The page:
A team of German scientists has developed a 'mini-heart' that is just 0.5 millimetres in size to study the earliest development phase of the human heart and facilitate research on diseases.

The team from the Technical University of Munich (TUM) are the first researchers in the world to successfully create the 'mini-heart' known as organoid -- containing both heart muscle cells (cardiomyocytes) and cells of the outer layer of the heart wall (epicardium).

Although these do not pump blood, they can be stimulated electrically and are capable of contracting like human heart chambers.

In the young history of heart organoids -- the first were described in 2021 -- researchers had previously created only organoids with cardiomyocytes and cells from the inner layer of the heart wall (endocardium).

Led by Alessandra Moretti, Professor of Regenerative Medicine in Cardiovascular Disease, the team developed a method for making a sort of 'mini-heart' using pluripotent stem cells. Around 35,000 cells are spun into a sphere in a centrifuge.

Over a period of several weeks, different signalling molecules are added to the cell culture under a fixed protocol.

"In this way, we mimic the signalling pathways in the body that control the developmental programme for the heart," said Moretti.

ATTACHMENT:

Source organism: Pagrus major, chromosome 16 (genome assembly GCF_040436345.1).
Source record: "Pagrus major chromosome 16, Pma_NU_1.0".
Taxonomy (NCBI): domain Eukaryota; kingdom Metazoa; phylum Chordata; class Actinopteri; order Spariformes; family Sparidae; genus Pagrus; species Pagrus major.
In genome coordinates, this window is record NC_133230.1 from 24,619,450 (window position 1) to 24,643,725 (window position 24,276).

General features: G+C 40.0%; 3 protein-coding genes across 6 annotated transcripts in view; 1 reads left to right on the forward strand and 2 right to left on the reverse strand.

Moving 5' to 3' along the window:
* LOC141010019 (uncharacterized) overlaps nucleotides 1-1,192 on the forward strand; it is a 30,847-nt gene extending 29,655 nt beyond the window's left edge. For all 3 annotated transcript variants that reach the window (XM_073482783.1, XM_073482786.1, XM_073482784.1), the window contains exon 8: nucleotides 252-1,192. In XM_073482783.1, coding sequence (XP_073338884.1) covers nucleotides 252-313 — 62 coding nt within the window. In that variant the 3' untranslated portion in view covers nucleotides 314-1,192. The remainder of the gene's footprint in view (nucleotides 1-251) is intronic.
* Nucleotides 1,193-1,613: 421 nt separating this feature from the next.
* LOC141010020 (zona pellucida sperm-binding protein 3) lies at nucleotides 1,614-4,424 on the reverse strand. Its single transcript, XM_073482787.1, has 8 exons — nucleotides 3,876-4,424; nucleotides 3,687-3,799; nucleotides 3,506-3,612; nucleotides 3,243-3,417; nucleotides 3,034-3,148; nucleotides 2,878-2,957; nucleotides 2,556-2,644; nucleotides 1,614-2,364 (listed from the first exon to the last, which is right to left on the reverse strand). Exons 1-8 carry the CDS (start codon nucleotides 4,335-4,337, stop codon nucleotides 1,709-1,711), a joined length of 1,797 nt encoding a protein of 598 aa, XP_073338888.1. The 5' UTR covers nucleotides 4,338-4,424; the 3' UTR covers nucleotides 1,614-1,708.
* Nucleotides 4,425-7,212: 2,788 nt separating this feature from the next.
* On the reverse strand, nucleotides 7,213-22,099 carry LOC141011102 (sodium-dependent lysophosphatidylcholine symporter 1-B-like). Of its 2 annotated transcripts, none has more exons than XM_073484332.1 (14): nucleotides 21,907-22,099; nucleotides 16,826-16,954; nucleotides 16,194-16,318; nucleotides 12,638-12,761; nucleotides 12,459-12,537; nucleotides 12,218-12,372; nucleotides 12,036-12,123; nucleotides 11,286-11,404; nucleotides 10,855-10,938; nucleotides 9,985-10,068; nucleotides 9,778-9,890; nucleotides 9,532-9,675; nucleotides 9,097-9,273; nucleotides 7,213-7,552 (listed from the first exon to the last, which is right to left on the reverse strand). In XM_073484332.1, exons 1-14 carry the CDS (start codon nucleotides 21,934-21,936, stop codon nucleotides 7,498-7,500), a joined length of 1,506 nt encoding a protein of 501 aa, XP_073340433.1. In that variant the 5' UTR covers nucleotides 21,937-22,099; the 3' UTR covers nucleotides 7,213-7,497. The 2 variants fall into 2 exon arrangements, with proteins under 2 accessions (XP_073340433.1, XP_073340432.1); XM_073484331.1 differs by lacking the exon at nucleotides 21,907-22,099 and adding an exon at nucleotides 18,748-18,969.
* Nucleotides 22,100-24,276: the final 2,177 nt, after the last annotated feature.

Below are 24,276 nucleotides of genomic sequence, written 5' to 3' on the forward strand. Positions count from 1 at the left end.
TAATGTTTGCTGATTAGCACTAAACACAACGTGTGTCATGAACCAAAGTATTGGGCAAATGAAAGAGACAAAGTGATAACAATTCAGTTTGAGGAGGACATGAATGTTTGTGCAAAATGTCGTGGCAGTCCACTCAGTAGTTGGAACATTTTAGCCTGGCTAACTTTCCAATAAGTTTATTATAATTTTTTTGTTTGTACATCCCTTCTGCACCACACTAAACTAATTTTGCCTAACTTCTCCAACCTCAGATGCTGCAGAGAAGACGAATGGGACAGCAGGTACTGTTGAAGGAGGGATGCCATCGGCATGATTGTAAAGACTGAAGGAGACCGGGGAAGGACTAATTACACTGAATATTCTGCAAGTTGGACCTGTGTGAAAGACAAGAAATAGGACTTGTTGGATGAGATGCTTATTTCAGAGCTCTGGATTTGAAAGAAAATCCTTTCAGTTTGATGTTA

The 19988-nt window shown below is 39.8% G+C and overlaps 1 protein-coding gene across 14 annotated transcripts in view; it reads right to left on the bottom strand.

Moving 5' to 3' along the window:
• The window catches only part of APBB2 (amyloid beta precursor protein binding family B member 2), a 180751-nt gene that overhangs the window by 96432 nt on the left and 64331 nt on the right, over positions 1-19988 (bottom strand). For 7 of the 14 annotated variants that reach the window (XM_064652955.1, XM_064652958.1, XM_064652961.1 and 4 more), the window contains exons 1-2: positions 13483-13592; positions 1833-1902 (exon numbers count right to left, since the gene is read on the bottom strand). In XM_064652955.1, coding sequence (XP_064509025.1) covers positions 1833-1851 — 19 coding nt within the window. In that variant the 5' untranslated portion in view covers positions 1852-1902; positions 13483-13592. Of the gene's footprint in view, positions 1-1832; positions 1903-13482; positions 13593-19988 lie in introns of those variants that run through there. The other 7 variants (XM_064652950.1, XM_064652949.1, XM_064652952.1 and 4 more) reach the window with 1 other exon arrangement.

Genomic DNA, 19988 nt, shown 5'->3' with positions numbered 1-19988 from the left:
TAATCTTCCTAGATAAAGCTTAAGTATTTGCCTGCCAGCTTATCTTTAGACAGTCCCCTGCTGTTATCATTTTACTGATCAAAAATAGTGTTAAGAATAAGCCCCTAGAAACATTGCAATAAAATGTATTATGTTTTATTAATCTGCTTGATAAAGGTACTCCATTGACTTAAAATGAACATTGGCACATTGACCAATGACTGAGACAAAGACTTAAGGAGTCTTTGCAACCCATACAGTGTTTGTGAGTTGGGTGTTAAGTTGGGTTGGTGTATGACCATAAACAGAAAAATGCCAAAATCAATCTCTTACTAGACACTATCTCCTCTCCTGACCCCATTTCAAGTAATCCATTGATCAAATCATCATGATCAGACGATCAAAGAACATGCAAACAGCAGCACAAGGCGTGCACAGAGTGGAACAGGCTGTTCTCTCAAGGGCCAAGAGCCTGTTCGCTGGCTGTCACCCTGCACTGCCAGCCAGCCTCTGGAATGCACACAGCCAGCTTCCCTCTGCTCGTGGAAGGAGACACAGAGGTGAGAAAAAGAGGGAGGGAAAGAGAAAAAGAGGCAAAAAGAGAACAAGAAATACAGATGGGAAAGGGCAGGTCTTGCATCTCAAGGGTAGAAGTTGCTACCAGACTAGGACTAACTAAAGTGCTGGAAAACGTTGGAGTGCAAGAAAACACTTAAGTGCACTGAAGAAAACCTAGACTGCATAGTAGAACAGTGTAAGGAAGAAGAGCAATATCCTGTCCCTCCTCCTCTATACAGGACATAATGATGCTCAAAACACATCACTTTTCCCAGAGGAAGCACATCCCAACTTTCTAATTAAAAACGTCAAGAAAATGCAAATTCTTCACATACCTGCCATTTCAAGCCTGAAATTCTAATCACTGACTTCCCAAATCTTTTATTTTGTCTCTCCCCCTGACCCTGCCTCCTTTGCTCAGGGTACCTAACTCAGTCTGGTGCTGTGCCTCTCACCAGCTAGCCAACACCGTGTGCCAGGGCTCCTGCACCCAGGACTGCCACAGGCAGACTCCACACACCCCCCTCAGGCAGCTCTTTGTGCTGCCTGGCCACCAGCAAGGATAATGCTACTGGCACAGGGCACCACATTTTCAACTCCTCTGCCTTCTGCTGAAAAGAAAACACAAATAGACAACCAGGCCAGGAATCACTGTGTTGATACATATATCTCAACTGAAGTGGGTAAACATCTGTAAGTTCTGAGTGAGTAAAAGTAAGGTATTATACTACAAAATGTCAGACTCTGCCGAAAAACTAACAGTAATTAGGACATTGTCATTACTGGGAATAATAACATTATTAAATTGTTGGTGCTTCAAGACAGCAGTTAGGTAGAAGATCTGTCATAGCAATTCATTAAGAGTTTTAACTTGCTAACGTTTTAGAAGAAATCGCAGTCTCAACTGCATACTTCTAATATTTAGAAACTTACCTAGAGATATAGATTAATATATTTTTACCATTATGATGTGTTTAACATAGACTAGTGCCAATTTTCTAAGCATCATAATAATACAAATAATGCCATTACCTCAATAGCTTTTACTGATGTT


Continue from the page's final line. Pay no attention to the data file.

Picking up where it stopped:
The team published their work in the journal Nature Biotechnology with an accompanying study published in Nature Communications.

Through the analysis of individual cells the team determined that precursor cells of a type only recently discovered in mice are formed around the seventh day of the development of the organoid.

"We assume that these cells also exist in the human body -- if only for a few days," said Moretti.

These insights may also offer clues as to why the foetal heart can repair itself, a capability almost entirely absent in the heart of an adult human.

This knowledge could help to find new treatment methods for heart attacks and other conditions.

Further, the team also showed that the organoids can be used to investigate the illnesses of individual patients.

Using pluripotent stem cells from a patient suffering from Noonan syndrome -- a genetic disorder that prevents normal development in various parts of the body, the researchers produced organoids that emulated characteristics of the condition in a Petri dish.

Over the coming months the team plans to use comparable personalised organoids to investigate other congenital heart defects.

With the possibility of emulating heart conditions in organoids, drugs could be tested directly on them in the future.

"It is conceivable that such tests could reduce the need for animal experiments when developing drugs," Moretti said.